The deeds also describe, in great detail, the evolution of this property into various other booksellers’ shops and coffeehouses in the seventeenth and eighteenth centuries. A June 1680 lease provides new details about the foundation of the famous Dick’s Coffee House (one of the longest-operating of all London coffee houses, from 1680 to 1885), and provides concrete evidence for the last name of the original owner, Richard Turver (rather than Turner or other variants):
Another deed reveals the previously unknown names of two of Turver’s successors—William Gale and Edward Fruterell (Z.c.22 (62)), and yet another, the exact location of two other important coffeehouses—“The Rainbow” and “Nando’s”—both previously thought to be further down the street (Z.c.22 (63)).
Two additional details—Tottel’s son leased one of the shops on the property to the bookseller John Jaggard, his father’s former apprentice (and elder brother to William Jaggard, printer of the First Folio), who sold books there, under Tottel’s sign of the Hand and Star:
And Tottel’s great-grandson, Sir William Drake of Amersham, Bucks, who inherited the property and leased part of it (including Jaggard’s shop) to the grocer Roger Dade in 1630 (Z.c.22 (60)), is represented at the Folger by a legal and financial notebook (Folger MS V.b.331) and miscellany (Folger MS V.a.263), as well as marginalia in a Folger copy of A treatise of the interest of the princes and states of Christendome, written in French by the most noble and illustrious prince, the Duke of Rohan (which corresponds to some of the entries in V.a.263). Folger MS V.b.331 even mentions the quarterly rents collected for the Fleet Street property, ca. 1636-1638 (see fols. 147, 149, 155v, 156)! For more on Drake’s reading and writing habits, see Kevin Sharpe’s essay in the Folger exhibition catalog, The Reader Revealed, and his book Reading Revolutions. (Drake manuscript miscellanies survive in other repositories as well).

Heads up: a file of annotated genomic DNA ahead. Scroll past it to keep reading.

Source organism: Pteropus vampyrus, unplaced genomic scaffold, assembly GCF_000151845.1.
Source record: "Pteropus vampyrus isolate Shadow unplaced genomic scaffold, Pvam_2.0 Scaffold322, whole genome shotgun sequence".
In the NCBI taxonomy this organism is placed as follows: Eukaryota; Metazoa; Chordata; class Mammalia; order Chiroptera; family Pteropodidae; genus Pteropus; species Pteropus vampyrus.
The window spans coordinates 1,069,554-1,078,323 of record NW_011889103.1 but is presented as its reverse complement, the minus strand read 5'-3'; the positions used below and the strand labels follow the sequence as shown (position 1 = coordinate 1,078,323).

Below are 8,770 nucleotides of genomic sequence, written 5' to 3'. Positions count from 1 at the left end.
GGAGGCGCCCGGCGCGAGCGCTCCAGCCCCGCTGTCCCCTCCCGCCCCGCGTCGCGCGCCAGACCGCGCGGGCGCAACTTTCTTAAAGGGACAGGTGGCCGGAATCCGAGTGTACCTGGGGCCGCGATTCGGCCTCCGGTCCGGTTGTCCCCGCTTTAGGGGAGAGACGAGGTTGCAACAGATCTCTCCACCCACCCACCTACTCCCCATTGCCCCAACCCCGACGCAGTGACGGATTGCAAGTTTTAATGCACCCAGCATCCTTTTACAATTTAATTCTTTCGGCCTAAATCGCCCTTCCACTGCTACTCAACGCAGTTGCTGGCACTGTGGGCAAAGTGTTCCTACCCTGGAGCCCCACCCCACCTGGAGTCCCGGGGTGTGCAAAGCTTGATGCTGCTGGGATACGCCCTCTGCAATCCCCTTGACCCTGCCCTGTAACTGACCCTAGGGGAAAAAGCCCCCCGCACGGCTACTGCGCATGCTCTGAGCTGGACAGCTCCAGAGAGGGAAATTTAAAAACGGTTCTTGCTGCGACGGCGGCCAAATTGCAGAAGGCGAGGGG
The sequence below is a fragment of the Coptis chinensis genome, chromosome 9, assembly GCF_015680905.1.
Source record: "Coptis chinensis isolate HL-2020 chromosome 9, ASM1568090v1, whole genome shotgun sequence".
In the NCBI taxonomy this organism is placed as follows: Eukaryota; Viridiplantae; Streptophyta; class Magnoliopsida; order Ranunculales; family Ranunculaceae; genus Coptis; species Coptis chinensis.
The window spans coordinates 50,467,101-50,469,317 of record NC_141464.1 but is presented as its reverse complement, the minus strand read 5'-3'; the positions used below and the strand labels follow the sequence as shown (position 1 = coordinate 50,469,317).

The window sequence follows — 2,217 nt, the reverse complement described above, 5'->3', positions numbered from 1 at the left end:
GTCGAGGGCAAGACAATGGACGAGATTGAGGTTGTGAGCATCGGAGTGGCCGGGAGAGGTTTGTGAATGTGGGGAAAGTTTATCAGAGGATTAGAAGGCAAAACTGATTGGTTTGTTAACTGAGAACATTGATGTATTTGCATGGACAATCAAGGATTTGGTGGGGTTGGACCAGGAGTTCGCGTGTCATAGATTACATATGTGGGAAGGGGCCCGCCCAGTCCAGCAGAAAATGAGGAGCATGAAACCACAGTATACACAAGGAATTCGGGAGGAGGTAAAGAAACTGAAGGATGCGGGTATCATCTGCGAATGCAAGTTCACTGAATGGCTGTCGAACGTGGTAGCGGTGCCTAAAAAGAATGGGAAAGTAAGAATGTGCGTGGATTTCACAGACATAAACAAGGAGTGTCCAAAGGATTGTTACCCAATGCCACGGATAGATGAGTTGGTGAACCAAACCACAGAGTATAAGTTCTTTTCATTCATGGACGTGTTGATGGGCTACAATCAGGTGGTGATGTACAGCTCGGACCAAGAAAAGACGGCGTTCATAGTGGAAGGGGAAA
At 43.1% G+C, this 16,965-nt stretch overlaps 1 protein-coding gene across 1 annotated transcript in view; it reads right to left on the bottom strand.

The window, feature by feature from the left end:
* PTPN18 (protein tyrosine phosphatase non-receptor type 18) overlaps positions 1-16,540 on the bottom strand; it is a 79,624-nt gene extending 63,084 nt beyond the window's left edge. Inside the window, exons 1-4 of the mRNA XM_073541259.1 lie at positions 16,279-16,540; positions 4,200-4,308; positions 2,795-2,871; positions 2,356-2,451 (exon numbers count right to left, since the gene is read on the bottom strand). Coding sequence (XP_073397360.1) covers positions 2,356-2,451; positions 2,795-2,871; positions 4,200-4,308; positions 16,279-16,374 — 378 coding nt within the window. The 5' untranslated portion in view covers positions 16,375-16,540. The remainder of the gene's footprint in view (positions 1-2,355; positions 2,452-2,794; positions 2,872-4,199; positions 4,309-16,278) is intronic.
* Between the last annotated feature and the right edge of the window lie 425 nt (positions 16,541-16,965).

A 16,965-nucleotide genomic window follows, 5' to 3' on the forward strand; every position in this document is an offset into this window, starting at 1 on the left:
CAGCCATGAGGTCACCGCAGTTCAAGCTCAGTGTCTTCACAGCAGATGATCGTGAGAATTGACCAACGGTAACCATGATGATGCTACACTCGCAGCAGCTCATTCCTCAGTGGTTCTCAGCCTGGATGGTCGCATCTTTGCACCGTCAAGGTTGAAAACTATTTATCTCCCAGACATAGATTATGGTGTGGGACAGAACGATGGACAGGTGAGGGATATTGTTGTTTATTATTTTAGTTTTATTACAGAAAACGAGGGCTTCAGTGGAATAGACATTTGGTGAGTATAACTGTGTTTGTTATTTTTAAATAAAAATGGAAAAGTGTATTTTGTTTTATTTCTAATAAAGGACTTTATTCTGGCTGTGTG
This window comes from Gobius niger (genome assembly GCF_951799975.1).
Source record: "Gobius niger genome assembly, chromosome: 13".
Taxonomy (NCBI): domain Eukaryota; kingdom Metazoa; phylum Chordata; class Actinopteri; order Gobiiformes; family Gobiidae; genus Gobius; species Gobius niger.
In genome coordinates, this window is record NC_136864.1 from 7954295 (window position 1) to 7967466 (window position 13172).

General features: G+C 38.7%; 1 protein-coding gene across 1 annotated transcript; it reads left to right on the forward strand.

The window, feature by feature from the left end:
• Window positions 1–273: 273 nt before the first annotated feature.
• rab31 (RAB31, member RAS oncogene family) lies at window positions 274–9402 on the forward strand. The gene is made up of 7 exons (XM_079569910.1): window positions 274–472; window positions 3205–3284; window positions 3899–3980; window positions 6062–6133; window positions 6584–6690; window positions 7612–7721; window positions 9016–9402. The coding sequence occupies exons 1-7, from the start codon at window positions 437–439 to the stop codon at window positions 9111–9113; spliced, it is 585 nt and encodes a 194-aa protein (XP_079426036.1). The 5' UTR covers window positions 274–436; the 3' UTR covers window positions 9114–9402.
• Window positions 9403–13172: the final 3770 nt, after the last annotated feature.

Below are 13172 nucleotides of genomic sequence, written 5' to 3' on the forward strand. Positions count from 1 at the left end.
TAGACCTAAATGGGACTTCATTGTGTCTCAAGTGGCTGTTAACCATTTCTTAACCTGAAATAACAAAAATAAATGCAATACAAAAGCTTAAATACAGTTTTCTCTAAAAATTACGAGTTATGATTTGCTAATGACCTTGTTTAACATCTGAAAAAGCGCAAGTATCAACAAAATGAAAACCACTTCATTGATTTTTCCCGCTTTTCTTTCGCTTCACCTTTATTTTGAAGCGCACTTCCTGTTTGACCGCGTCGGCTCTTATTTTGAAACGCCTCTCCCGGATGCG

So, printing history and coffee house history are a little bit richer as a result of these deeds, we know a little bit more about Sir William Drake, and there are many additional research threads that remain to be followed.
These manuscripts are so new that they have not yet been cataloged in Hamnet, although a skeletal acquisition record has been created. Eventually, each individual deed will have its own record, in addition to an overall collection level record. We’ll update this post when that has been done.
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Very cool! With the description of its boundaries to the south, east and west, I can picture *exactly* where it was!